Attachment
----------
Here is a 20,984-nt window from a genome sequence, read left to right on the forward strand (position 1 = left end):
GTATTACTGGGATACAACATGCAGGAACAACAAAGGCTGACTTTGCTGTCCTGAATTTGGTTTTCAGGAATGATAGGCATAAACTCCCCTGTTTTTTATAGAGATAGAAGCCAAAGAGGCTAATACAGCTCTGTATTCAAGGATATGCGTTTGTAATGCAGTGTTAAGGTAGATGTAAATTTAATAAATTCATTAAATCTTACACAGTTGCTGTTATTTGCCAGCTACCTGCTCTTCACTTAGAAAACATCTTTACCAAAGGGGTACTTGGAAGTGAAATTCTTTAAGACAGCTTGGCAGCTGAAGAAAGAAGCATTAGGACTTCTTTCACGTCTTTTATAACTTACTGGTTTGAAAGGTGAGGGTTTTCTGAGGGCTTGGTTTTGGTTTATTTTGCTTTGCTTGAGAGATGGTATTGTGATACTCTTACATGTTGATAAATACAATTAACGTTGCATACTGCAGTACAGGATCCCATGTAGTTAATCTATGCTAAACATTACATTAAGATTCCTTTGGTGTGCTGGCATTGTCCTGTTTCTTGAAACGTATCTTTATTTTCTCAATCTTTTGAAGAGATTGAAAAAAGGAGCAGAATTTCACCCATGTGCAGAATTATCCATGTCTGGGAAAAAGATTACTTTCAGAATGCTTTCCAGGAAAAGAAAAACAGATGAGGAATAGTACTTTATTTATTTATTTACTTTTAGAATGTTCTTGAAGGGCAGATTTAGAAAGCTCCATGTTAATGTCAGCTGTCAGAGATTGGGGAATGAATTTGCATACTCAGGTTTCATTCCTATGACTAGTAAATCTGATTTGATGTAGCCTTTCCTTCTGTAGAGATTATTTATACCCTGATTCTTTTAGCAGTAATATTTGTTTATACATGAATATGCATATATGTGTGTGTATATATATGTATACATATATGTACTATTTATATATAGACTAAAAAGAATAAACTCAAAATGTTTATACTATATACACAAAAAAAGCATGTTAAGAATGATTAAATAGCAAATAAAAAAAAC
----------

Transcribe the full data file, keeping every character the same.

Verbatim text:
Here is a 20,984-nt window from a genome sequence, read left to right on the forward strand (position 1 = left end):
GTATTACTGGGATACAACATGCAGGAACAACAAAGGCTGACTTTGCTGTCCTGAATTTGGTTTTCAGGAATGATAGGCATAAACTCCCCTGTTTTTTATAGAGATAGAAGCCAAAGAGGCTAATACAGCTCTGTATTCAAGGATATGCGTTTGTAATGCAGTGTTAAGGTAGATGTAAATTTAATAAATTCATTAAATCTTACACAGTTGCTGTTATTTGCCAGCTACCTGCTCTTCACTTAGAAAACATCTTTACCAAAGGGGTACTTGGAAGTGAAATTCTTTAAGACAGCTTGGCAGCTGAAGAAAGAAGCATTAGGACTTCTTTCACGTCTTTTATAACTTACTGGTTTGAAAGGTGAGGGTTTTCTGAGGGCTTGGTTTTGGTTTATTTTGCTTTGCTTGAGAGATGGTATTGTGATACTCTTACATGTTGATAAATACAATTAACGTTGCATACTGCAGTACAGGATCCCATGTAGTTAATCTATGCTAAACATTACATTAAGATTCCTTTGGTGTGCTGGCATTGTCCTGTTTCTTGAAACGTATCTTTATTTTCTCAATCTTTTGAAGAGATTGAAAAAAGGAGCAGAATTTCACCCATGTGCAGAATTATCCATGTCTGGGAAAAAGATTACTTTCAGAATGCTTTCCAGGAAAAGAAAAACAGATGAGGAATAGTACTTTATTTATTTATTTACTTTTAGAATGTTCTTGAAGGGCAGATTTAGAAAGCTCCATGTTAATGTCAGCTGTCAGAGATTGGGGAATGAATTTGCATACTCAGGTTTCATTCCTATGACTAGTAAATCTGATTTGATGTAGCCTTTCCTTCTGTAGAGATTATTTATACCCTGATTCTTTTAGCAGTAATATTTGTTTATACATGAATATGCATATATGTGTGTGTATATATATGTATACATATATGTACTATTTATATATAGACTAAAAAGAATAAACTCAAAATGTTTATACTATATACACAAAAAAAGCATGTTAAGAATGATTAAATAGCAAATAAAAAAAAC